#PhDshelfie: What books and libraries mean to me

Inspired by the #PhDshelfie movement, we asked a few Monash PhD students to share their 'shelfies' and reflect on the books that have become most meaningful to them during their candidature. The first piece in our #PhDshelfie series is written by Basil Cahusac de Caux, a doctoral candidate researching language reform in post-war Japan. 



The books I borrow from the library are like family. I pick them up and take them home with me, create a space for them next to my desk at university, and regularly take them out for lunch. I would find it difficult to live without them… though their very existence sometimes causes me to doubt myself as a capable individual. My family’s real home – for the time being at least – is in the library, of which my favourite part is the collection of Japanese language books and journals housed in the recently renovated Matheson Library (Clayton Campus), which serves as a sanctuary of intellectual wealth and comedy. There I pick up books on Japanese language policy, written by the very individuals whose testimonies and actions I study as part of my doctoral thesis on language reform in Japan.

There’s the book on the Romanization of Japanese by Kayashima Atsushi, which forces me to dig deeper in my analysis to produce more meaningful research findings. There’s the book on language policy in China, which helps me reflect on the potential impact of language policy and education. And of course, there are the National Language Council Reports, which form the bedrock of my thesis’ conceptual landscape. I find in these accounts of language and society, glimpses of the ideal language speaker, language as an efficient conveyor of ideas and vehicle of culture, mixed in with disgruntled criticisms of the past and its feudal characteristics – usually dominated by malicious power relations and hierarchies.

When I’m lost I often turn to Galan’s chapter on the changes and continuities that occur in the Japanese education system after 1945 in Japan’s Postwar (Routledge, 2011), perhaps due to my inability to fathom the totality of the postwar experience (in Japan or any other country). This chapter offers a window into the political makings of society in the aftermath of defeat. It teaches me the importance of upholding compromise and tolerance as principles, both in theory and practice; a unilateral approach to a problem unfortunately often results in the weakening of the standing of others. The chapter serves as a constant reminder of the need for balance and compromise – two attributes that are often missing in my writing.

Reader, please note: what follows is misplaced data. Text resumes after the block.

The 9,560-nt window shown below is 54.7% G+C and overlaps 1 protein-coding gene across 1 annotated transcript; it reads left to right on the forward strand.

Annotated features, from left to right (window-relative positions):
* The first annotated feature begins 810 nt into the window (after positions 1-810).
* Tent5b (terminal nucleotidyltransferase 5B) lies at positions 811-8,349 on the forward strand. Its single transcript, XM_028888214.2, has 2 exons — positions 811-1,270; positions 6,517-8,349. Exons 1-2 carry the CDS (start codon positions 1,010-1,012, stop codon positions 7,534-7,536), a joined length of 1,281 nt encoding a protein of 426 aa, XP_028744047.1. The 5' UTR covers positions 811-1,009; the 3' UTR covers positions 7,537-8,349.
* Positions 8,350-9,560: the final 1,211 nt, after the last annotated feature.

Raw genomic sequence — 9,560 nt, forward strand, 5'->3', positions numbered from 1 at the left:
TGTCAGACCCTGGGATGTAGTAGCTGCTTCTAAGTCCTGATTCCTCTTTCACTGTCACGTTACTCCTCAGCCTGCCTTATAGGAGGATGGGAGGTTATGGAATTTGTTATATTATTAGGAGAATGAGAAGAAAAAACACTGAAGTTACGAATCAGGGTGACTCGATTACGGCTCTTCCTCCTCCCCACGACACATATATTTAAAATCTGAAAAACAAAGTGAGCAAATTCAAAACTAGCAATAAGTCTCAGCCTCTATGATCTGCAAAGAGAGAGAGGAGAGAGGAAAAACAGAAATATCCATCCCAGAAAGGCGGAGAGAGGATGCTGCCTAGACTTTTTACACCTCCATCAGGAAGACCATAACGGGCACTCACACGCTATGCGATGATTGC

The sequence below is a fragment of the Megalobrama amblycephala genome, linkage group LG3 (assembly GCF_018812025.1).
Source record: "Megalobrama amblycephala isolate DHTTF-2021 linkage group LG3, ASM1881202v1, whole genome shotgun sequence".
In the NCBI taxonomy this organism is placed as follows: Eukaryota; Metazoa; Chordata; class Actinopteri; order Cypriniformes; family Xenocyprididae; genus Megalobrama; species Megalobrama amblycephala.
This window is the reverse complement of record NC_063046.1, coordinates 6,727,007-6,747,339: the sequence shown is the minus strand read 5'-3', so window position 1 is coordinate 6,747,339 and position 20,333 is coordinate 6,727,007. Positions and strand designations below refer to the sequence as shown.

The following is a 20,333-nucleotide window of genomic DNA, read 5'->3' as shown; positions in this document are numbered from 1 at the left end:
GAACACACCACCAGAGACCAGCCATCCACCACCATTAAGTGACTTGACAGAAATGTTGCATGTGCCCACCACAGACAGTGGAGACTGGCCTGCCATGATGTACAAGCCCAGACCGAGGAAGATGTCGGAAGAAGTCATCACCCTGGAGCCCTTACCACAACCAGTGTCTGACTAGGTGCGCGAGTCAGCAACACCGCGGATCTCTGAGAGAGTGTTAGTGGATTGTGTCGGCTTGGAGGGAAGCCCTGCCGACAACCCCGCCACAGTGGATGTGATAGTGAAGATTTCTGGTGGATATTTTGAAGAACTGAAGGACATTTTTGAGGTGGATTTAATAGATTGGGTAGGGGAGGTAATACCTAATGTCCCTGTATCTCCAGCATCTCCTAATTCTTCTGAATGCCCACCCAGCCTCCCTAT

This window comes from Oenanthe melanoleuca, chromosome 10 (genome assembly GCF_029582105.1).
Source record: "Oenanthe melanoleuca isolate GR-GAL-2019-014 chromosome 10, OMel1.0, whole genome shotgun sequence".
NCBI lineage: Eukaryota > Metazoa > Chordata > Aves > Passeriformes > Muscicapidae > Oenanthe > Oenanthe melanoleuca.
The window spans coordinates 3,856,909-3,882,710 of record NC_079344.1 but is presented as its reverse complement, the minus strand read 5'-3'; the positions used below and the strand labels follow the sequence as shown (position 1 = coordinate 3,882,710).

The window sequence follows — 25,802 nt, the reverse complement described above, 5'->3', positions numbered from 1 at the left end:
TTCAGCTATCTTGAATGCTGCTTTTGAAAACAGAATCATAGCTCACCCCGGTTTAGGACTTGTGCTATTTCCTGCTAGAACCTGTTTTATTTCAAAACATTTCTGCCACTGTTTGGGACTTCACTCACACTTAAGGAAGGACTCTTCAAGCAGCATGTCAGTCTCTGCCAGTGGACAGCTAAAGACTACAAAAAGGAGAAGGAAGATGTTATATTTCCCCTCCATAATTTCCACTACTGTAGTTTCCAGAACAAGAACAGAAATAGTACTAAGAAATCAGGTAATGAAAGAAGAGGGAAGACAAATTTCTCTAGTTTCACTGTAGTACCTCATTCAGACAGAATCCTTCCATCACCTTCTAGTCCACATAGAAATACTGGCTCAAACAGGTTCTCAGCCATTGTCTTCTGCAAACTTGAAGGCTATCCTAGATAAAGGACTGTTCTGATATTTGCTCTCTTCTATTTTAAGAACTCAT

When I read, I read through the eyes of my mind. I take the time to enjoy the spaces I occupy so that I can best internalise the books I discover. The ideal space in which to do this is the library, which embraces people from all walks of life. It is where our ideas and emotions are challenged, where introspection and interaction are encouraged. It takes us in and (if we’re lucky) learns from our mistakes. If knowledge had legs with which to walk, then the library would be an open park, green, silent, and welcoming, waiting for new faces and fashions to grace its grounds. Some people leave, while others remain, to age with grace. (If libraries were parks and knowledge the human race, what would that make us?)

Basil Cahusac de Caux is a doctoral candidate at the School of Philosophical, Historical & International Studies (SoPHIS), Monash University. He has conducted comparative research on the intellectual history of early and mid-20th-century linguists in the United Kingdom and Japan and is now focussed on the cultures and politics of language reform in postwar Japanese society. In his spare time, Basil runs the Kontemporary Japan Reading Group, a cross-institutional initiative promoting the discussion of Japan-related social issues and academic works.

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